There has long been concern over the economic damage being done by lockdowns imposed to combat the spread of COVID-19. But while President Donald Trump sees a “light at the end of the tunnel” for America, the same can’t be said for the rest of the world.
Fox News reported Sunday that leaders in Africa are concerned that the coronavirus pandemic could lead to the “complete collapse of economies and livelihoods” across much of the continent.
“We will see a complete collapse of economies and livelihoods,” Ahunna Eziakonwa, the United Nations Development Program’s regional director for Africa, said in an interview, according to Fox.
She went on: “Livelihoods will be wiped out in a way we have never seen before.”
A complete collapse?
Though the virus that originated in China appears to have been slow to spread in Africa, roughly half of the continent’s 54 nations have already imposed the same sort of curfews, lockdowns, travel restrictions, and other measures that have been seen in much of Europe and North America.
But without a fundamentally strong economy — and certainly, without any substantial financial assistance from the rest of the world — much of Africa will be incapable of weathering the financial storm brought on by the coronavirus, Eziakonwa told the Associated Press.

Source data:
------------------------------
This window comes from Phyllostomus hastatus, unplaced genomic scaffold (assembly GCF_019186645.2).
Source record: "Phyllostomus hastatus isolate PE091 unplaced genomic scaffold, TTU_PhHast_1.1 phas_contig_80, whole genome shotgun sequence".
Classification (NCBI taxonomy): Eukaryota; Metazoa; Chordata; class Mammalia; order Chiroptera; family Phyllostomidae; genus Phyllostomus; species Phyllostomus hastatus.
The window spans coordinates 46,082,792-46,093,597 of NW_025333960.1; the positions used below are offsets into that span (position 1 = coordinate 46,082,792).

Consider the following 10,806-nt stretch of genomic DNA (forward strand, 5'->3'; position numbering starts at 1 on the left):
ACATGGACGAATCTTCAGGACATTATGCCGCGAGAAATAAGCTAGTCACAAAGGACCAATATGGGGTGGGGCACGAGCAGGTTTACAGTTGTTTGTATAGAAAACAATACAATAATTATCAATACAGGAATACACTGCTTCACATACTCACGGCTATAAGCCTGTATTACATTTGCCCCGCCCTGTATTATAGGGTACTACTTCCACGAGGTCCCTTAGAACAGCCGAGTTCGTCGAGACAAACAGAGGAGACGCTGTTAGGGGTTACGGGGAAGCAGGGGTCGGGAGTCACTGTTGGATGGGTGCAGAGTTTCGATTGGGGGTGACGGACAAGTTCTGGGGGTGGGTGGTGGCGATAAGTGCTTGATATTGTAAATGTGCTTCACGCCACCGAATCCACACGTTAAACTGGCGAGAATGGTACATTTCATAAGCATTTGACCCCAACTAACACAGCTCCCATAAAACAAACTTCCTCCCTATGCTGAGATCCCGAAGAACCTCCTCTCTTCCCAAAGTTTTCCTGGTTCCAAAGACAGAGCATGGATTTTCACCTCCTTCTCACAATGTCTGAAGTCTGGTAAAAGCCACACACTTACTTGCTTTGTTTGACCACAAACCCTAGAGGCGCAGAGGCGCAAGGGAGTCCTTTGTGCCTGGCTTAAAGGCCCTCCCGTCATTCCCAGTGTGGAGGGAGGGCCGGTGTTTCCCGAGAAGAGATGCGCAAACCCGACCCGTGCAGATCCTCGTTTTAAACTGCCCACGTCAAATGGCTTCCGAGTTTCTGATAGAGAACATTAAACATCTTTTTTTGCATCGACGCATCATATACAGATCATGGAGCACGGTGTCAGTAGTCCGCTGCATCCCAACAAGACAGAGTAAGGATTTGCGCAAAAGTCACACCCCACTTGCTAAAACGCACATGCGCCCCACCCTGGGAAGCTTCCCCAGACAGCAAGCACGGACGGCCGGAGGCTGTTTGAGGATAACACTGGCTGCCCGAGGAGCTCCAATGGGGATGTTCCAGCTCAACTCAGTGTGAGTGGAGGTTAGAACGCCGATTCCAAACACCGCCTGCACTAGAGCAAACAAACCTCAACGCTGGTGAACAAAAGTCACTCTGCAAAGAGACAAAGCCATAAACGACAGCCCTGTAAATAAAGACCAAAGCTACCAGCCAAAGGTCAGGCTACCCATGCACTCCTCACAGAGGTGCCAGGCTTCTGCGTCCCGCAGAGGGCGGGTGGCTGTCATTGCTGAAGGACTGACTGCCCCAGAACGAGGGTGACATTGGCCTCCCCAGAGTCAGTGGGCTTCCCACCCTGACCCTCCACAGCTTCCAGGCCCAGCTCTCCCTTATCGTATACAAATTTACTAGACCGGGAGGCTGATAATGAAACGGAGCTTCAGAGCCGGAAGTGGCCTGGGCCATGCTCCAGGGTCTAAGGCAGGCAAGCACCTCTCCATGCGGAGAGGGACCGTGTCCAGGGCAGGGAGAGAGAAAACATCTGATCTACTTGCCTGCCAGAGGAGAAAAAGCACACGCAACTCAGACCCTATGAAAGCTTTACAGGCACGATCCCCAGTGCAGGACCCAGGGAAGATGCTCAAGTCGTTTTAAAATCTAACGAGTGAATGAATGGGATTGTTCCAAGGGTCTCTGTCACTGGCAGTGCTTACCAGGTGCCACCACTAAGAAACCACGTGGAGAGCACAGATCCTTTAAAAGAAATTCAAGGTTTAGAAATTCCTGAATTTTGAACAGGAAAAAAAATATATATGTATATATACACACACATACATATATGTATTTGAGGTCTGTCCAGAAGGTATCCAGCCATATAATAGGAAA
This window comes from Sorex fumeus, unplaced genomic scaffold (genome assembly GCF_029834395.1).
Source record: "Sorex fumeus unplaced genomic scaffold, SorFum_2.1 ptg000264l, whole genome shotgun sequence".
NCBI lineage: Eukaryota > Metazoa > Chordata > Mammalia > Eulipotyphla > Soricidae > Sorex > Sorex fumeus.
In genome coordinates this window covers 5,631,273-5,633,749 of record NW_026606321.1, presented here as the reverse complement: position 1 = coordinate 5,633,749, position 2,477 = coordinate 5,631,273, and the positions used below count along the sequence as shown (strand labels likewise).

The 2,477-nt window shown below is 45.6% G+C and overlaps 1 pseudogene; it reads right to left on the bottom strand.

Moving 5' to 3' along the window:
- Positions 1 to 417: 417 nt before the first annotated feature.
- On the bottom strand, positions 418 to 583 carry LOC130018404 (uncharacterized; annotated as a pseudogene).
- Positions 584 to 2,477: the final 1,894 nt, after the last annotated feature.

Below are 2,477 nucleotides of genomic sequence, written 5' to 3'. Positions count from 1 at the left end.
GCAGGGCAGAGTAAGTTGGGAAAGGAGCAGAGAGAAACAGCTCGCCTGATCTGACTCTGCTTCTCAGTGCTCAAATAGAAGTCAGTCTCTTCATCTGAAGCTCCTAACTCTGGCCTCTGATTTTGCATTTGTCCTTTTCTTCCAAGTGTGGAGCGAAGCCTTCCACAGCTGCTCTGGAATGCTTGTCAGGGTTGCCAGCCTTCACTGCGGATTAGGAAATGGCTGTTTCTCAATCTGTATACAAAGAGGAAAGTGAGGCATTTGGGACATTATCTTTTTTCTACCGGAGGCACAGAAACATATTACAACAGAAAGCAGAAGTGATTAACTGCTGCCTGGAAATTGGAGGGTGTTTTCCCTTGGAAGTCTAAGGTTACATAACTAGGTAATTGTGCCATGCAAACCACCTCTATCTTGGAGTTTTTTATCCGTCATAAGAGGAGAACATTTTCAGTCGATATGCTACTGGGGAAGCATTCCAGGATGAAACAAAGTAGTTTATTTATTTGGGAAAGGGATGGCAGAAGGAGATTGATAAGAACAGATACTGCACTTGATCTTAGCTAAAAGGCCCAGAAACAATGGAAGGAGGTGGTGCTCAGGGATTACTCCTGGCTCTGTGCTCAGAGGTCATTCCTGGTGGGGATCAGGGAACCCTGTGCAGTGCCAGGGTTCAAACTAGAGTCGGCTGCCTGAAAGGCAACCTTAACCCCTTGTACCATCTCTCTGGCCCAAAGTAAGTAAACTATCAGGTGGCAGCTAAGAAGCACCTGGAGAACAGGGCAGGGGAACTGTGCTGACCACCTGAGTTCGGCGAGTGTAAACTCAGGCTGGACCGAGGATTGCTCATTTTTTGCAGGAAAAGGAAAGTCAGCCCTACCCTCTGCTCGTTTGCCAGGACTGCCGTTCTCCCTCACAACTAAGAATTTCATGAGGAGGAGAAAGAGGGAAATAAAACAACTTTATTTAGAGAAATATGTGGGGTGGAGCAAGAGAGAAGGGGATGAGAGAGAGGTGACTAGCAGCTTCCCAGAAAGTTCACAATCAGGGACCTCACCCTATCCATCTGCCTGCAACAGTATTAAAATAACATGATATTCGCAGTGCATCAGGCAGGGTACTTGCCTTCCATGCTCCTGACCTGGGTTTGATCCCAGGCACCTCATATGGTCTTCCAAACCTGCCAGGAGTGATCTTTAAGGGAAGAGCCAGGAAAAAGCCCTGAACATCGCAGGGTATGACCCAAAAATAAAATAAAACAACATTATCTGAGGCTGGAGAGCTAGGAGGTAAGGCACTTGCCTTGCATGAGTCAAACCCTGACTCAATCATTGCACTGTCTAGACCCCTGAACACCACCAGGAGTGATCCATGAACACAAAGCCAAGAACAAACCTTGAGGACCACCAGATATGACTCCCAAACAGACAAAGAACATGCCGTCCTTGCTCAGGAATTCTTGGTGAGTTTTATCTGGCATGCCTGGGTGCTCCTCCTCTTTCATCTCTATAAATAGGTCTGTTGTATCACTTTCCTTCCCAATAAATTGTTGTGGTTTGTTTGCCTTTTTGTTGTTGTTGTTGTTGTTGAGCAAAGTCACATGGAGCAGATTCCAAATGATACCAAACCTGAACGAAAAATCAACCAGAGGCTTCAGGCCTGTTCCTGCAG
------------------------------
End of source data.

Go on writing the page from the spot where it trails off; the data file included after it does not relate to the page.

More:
“The African labor market is driven by imports and exports and with the lockdown everywhere in the world, it means basically that the economy is frozen in place,” she said, according to Fox.
Eziakonwa continued: “And with that, of course, all the jobs are gone.”
Africa pleads for help
Eziakonwa went on to explain that, aside from the “unprecedented” damage to Africa’s rather large “informal” economy, a failure to adequately contain the spread of COVID-19 could result in the loss of at least half of expected job growth for incredibly important sectors of the African economy, including agriculture, aviation, exports, mining, and the service industries, among others.
To try and prevent such widespread economic collapse, roughly half of all African nations have already requested or are in the process of requesting immediate emergency financial assistance from the International Monetary Fund (IMF), Fox reports.
The IMF has agreed to extend emergency credit to at least two West African nations thus far, according to Fox. And Patrice Talon, president of Benin, says the countries really do need that aid.
“The rich countries are unlocking staggering sums” to get their economies back up and running, Talon said recently, according to Fox. He went on to lament that Benin, “like most African countries, does not have these means.”